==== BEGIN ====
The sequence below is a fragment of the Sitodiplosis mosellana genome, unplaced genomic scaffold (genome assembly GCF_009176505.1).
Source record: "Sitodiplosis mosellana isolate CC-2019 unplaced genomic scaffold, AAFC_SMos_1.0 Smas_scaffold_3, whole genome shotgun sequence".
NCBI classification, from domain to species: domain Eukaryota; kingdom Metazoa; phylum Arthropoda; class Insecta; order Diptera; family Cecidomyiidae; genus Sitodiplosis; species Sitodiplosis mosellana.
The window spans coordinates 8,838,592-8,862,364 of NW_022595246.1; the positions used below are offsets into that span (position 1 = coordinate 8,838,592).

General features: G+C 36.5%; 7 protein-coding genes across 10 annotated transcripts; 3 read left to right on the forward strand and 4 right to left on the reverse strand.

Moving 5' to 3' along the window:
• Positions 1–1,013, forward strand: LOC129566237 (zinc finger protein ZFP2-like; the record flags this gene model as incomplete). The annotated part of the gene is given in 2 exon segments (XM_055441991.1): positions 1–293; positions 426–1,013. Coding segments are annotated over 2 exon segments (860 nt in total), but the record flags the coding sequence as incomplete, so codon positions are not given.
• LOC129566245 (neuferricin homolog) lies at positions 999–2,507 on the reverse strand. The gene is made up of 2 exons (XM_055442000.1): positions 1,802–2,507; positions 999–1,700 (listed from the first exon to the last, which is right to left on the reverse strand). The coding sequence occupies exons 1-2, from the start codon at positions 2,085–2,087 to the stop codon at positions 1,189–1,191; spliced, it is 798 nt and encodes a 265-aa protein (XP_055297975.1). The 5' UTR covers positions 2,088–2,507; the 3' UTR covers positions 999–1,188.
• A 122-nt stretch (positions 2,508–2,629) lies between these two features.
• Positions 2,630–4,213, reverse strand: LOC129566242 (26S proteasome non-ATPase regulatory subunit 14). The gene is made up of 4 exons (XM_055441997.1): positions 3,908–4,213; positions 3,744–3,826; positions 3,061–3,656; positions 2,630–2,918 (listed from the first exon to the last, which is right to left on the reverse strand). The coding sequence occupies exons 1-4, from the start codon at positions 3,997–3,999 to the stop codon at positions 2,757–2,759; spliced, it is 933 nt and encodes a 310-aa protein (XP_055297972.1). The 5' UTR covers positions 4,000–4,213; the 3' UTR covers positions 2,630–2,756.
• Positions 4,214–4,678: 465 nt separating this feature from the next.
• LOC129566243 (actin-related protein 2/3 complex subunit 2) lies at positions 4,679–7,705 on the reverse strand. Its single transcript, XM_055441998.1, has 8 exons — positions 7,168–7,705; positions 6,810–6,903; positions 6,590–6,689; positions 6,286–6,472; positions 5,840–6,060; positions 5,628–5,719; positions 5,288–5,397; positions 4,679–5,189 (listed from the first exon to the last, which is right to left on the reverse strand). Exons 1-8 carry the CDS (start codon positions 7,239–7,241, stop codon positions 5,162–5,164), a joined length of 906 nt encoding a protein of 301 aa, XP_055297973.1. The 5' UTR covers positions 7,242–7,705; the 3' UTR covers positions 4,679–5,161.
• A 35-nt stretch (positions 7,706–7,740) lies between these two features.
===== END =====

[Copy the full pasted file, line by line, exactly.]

The sequence below is a fragment of the Sitodiplosis mosellana genome, unplaced genomic scaffold (genome assembly GCF_009176505.1).
Source record: "Sitodiplosis mosellana isolate CC-2019 unplaced genomic scaffold, AAFC_SMos_1.0 Smas_scaffold_3, whole genome shotgun sequence".
NCBI classification, from domain to species: domain Eukaryota; kingdom Metazoa; phylum Arthropoda; class Insecta; order Diptera; family Cecidomyiidae; genus Sitodiplosis; species Sitodiplosis mosellana.
The window spans coordinates 8,838,592-8,862,364 of NW_022595246.1; the positions used below are offsets into that span (position 1 = coordinate 8,838,592).

General features: G+C 36.5%; 7 protein-coding genes across 10 annotated transcripts; 3 read left to right on the forward strand and 4 right to left on the reverse strand.

Moving 5' to 3' along the window:
• Positions 1–1,013, forward strand: LOC129566237 (zinc finger protein ZFP2-like; the record flags this gene model as incomplete). The annotated part of the gene is given in 2 exon segments (XM_055441991.1): positions 1–293; positions 426–1,013. Coding segments are annotated over 2 exon segments (860 nt in total), but the record flags the coding sequence as incomplete, so codon positions are not given.
• LOC129566245 (neuferricin homolog) lies at positions 999–2,507 on the reverse strand. The gene is made up of 2 exons (XM_055442000.1): positions 1,802–2,507; positions 999–1,700 (listed from the first exon to the last, which is right to left on the reverse strand). The coding sequence occupies exons 1-2, from the start codon at positions 2,085–2,087 to the stop codon at positions 1,189–1,191; spliced, it is 798 nt and encodes a 265-aa protein (XP_055297975.1). The 5' UTR covers positions 2,088–2,507; the 3' UTR covers positions 999–1,188.
• A 122-nt stretch (positions 2,508–2,629) lies between these two features.
• Positions 2,630–4,213, reverse strand: LOC129566242 (26S proteasome non-ATPase regulatory subunit 14). The gene is made up of 4 exons (XM_055441997.1): positions 3,908–4,213; positions 3,744–3,826; positions 3,061–3,656; positions 2,630–2,918 (listed from the first exon to the last, which is right to left on the reverse strand). The coding sequence occupies exons 1-4, from the start codon at positions 3,997–3,999 to the stop codon at positions 2,757–2,759; spliced, it is 933 nt and encodes a 310-aa protein (XP_055297972.1). The 5' UTR covers positions 4,000–4,213; the 3' UTR covers positions 2,630–2,756.
• Positions 4,214–4,678: 465 nt separating this feature from the next.
• LOC129566243 (actin-related protein 2/3 complex subunit 2) lies at positions 4,679–7,705 on the reverse strand. Its single transcript, XM_055441998.1, has 8 exons — positions 7,168–7,705; positions 6,810–6,903; positions 6,590–6,689; positions 6,286–6,472; positions 5,840–6,060; positions 5,628–5,719; positions 5,288–5,397; positions 4,679–5,189 (listed from the first exon to the last, which is right to left on the reverse strand). Exons 1-8 carry the CDS (start codon positions 7,239–7,241, stop codon positions 5,162–5,164), a joined length of 906 nt encoding a protein of 301 aa, XP_055297973.1. The 5' UTR covers positions 7,242–7,705; the 3' UTR covers positions 4,679–5,161.
• A 35-nt stretch (positions 7,706–7,740) lies between these two features.